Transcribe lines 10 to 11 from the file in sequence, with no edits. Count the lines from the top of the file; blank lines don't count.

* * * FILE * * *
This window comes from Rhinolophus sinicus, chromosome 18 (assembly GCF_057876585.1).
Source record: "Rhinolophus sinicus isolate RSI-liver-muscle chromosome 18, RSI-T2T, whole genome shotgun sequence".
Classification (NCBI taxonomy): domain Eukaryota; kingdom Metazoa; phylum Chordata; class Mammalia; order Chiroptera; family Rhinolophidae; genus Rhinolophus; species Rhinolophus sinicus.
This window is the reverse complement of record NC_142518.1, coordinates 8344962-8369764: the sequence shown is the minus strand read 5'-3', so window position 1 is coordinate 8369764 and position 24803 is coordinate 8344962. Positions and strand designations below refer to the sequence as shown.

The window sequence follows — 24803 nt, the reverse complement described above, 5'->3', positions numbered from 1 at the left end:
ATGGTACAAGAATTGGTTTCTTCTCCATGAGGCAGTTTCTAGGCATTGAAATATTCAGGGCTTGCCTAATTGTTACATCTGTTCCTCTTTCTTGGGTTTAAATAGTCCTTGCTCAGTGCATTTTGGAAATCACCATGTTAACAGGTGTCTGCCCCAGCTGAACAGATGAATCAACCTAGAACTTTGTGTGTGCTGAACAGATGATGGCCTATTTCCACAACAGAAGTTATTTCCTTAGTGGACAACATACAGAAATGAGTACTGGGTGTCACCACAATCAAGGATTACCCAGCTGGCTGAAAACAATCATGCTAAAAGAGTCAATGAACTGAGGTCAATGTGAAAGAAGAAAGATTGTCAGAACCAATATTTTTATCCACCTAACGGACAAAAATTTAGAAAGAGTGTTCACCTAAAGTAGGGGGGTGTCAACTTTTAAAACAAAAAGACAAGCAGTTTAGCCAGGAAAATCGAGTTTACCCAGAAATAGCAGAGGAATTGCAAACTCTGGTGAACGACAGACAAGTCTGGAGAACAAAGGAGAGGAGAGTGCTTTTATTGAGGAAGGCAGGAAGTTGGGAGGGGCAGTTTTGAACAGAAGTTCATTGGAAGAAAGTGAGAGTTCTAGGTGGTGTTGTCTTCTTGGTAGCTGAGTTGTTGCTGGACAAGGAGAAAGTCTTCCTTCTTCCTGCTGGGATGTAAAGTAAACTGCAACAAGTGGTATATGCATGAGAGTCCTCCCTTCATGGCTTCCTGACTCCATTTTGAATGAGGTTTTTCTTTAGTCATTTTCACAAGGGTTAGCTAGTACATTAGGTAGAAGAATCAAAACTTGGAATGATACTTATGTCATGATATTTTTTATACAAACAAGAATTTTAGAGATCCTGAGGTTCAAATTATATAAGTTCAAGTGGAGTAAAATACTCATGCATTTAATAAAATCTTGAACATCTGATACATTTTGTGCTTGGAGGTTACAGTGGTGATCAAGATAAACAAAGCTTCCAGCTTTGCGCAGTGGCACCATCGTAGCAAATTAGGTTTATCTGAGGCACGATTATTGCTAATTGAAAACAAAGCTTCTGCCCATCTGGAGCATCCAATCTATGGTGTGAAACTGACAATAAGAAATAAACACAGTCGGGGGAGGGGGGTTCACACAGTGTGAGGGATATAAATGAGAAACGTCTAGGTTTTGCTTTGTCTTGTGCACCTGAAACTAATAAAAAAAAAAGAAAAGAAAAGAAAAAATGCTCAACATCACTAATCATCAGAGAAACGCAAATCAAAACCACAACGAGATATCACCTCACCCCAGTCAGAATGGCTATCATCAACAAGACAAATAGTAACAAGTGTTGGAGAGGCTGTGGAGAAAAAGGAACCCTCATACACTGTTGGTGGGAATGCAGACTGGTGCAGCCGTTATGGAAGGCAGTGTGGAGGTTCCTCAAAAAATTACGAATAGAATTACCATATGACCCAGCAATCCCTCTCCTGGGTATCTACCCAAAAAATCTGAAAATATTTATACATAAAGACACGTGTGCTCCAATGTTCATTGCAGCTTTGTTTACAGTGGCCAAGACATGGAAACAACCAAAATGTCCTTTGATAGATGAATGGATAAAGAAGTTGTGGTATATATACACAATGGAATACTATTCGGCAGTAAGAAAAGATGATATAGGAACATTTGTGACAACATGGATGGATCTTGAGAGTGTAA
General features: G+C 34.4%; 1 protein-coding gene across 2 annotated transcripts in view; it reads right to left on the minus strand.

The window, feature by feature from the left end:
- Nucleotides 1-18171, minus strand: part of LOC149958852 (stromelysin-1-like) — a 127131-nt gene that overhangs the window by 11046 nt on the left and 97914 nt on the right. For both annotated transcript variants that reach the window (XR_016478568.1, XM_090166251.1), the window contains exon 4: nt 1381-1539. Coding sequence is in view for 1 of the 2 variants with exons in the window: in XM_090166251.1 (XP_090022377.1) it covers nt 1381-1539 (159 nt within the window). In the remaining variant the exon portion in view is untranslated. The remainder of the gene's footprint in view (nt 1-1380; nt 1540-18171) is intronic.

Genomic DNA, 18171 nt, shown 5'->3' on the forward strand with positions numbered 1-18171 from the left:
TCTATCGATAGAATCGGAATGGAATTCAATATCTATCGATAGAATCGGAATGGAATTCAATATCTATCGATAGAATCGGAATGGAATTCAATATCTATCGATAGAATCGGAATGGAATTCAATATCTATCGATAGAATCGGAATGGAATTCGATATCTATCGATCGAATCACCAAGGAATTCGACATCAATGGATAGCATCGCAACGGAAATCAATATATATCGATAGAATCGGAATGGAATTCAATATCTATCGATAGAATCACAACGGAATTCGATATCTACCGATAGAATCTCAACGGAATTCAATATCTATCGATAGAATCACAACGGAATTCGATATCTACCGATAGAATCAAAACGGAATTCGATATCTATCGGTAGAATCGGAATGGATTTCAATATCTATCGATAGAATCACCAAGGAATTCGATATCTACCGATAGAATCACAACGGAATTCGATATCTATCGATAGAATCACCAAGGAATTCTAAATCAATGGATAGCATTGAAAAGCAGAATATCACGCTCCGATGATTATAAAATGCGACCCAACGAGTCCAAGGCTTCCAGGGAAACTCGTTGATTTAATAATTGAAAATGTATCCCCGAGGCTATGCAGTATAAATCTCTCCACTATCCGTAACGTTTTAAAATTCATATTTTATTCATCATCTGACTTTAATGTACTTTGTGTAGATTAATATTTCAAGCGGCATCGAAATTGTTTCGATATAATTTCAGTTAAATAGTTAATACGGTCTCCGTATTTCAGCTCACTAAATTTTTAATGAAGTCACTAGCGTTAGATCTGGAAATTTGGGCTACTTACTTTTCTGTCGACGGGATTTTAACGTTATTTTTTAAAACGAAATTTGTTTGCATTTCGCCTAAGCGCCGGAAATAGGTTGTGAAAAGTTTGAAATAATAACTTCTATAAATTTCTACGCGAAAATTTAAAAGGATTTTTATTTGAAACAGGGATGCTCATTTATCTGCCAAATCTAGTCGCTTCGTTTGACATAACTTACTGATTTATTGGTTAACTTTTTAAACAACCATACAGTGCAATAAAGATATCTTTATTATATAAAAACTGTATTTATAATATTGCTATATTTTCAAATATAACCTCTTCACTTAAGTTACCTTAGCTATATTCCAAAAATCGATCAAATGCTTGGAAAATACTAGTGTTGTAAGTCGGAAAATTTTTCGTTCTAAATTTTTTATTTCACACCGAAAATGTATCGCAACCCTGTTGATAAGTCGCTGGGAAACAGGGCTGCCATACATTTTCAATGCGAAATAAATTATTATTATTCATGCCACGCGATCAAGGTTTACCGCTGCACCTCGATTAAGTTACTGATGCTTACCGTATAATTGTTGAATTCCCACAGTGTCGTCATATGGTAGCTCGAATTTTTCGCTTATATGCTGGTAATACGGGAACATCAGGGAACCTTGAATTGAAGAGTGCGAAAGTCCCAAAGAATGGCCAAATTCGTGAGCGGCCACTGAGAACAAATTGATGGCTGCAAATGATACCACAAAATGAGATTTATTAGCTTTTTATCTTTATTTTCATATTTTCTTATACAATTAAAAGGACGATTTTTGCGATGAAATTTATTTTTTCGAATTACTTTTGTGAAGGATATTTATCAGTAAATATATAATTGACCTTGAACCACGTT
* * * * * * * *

Genomic DNA, 18171 nt, shown 5'->3' on the forward strand with positions numbered 1-18171 from the left:
TCTATCGATAGAATCGGAATGGAATTCAATATCTATCGATAGAATCGGAATGGAATTCAATATCTATCGATAGAATCGGAATGGAATTCAATATCTATCGATAGAATCGGAATGGAATTCAATATCTATCGATAGAATCGGAATGGAATTCGATATCTATCGATCGAATCACCAAGGAATTCGACATCAATGGATAGCATCGCAACGGAAATCAATATATATCGATAGAATCGGAATGGAATTCAATATCTATCGATAGAATCACAACGGAATTCGATATCTACCGATAGAATCTCAACGGAATTCAATATCTATCGATAGAATCACAACGGAATTCGATATCTACCGATAGAATCAAAACGGAATTCGATATCTATCGGTAGAATCGGAATGGATTTCAATATCTATCGATAGAATCACCAAGGAATTCGATATCTACCGATAGAATCACAACGGAATTCGATATCTATCGATAGAATCACCAAGGAATTCTAAATCAATGGATAGCATTGAAAAGCAGAATATCACGCTCCGATGATTATAAAATGCGACCCAACGAGTCCAAGGCTTCCAGGGAAACTCGTTGATTTAATAATTGAAAATGTATCCCCGAGGCTATGCAGTATAAATCTCTCCACTATCCGTAACGTTTTAAAATTCATATTTTATTCATCATCTGACTTTAATGTACTTTGTGTAGATTAATATTTCAAGCGGCATCGAAATTGTTTCGATATAATTTCAGTTAAATAGTTAATACGGTCTCCGTATTTCAGCTCACTAAATTTTTAATGAAGTCACTAGCGTTAGATCTGGAAATTTGGGCTACTTACTTTTCTGTCGACGGGATTTTAACGTTATTTTTTAAAACGAAATTTGTTTGCATTTCGCCTAAGCGCCGGAAATAGGTTGTGAAAAGTTTGAAATAATAACTTCTATAAATTTCTACGCGAAAATTTAAAAGGATTTTTATTTGAAACAGGGATGCTCATTTATCTGCCAAATCTAGTCGCTTCGTTTGACATAACTTACTGATTTATTGGTTAACTTTTTAAACAACCATACAGTGCAATAAAGATATCTTTATTATATAAAAACTGTATTTATAATATTGCTATATTTTCAAATATAACCTCTTCACTTAAGTTACCTTAGCTATATTCCAAAAATCGATCAAATGCTTGGAAAATACTAGTGTTGTAAGTCGGAAAATTTTTCGTTCTAAATTTTTTATTTCACACCGAAAATGTATCGCAACCCTGTTGATAAGTCGCTGGGAAACAGGGCTGCCATACATTTTCAATGCGAAATAAATTATTATTATTCATGCCACGCGATCAAGGTTTACCGCTGCACCTCGATTAAGTTACTGATGCTTACCGTATAATTGTTGAATTCCCACAGTGTCGTCATATGGTAGCTCGAATTTTTCGCTTATATGCTGGTAATACGGGAACATCAGGGAACCTTGAATTGAAGAGTGCGAAAGTCCCAAAGAATGGCCAAATTCGTGAGCGGCCACTGAGAACAAATTGATGGCTGCAAATGATACCACAAAATGAGATTTATTAGCTTTTTATCTTTATTTTCATATTTTCTTATACAATTAAAAGGACGATTTTTGCGATGAAATTTATTTTTTCGAATTACTTTTGTGAAGGATATTTATCAGTAAATATATAATTGACCTTGAACCACGTT